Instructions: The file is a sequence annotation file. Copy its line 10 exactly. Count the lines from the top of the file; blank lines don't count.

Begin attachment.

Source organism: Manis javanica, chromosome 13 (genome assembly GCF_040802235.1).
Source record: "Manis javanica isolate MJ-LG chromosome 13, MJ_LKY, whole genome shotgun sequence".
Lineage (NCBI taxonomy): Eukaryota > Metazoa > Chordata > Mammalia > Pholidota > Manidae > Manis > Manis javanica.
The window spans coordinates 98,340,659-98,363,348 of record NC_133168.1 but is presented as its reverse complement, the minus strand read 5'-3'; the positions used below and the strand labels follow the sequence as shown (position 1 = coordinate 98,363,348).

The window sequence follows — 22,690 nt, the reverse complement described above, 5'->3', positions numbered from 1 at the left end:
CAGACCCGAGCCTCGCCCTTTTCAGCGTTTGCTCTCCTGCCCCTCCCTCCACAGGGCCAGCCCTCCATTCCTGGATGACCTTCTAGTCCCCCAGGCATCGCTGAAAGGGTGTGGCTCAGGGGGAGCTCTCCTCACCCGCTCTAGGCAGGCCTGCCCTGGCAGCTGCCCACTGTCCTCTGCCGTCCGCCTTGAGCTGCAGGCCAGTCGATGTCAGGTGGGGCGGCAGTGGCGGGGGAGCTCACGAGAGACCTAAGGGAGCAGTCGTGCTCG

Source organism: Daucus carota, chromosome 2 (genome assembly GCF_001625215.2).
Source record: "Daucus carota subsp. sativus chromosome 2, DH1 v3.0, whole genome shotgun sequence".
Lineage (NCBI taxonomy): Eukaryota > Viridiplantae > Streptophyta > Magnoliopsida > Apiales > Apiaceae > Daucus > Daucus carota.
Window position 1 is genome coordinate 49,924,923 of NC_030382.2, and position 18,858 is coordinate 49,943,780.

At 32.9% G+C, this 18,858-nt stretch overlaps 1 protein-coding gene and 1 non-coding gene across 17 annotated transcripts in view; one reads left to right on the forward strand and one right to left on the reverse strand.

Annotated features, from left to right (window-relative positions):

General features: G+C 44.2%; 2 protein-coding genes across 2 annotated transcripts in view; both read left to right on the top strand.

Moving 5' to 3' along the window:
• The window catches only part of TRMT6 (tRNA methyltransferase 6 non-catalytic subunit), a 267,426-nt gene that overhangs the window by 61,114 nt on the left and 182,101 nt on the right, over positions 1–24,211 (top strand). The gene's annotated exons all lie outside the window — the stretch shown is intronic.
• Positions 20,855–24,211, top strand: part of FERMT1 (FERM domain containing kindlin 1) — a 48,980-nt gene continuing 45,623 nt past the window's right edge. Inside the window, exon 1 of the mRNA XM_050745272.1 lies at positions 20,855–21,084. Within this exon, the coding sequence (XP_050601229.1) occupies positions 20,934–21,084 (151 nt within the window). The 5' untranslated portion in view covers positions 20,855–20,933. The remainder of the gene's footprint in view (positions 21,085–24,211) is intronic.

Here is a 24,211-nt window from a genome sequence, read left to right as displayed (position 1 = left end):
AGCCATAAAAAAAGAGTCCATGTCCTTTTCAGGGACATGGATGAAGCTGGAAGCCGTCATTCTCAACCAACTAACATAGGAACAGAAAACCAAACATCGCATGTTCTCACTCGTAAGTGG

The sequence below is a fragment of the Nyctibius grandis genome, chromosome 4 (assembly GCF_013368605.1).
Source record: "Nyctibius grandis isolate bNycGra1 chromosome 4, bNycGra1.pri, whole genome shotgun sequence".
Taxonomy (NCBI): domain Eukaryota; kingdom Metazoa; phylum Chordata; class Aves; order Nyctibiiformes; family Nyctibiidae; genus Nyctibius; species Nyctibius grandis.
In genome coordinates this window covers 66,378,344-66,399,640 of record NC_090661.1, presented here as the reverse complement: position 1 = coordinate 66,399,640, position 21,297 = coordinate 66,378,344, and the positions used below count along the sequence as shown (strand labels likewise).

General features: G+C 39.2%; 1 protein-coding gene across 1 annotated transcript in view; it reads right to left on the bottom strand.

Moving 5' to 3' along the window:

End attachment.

Window position 1 is genome coordinate 49,924,923 of NC_030382.2, and position 18,858 is coordinate 49,943,780.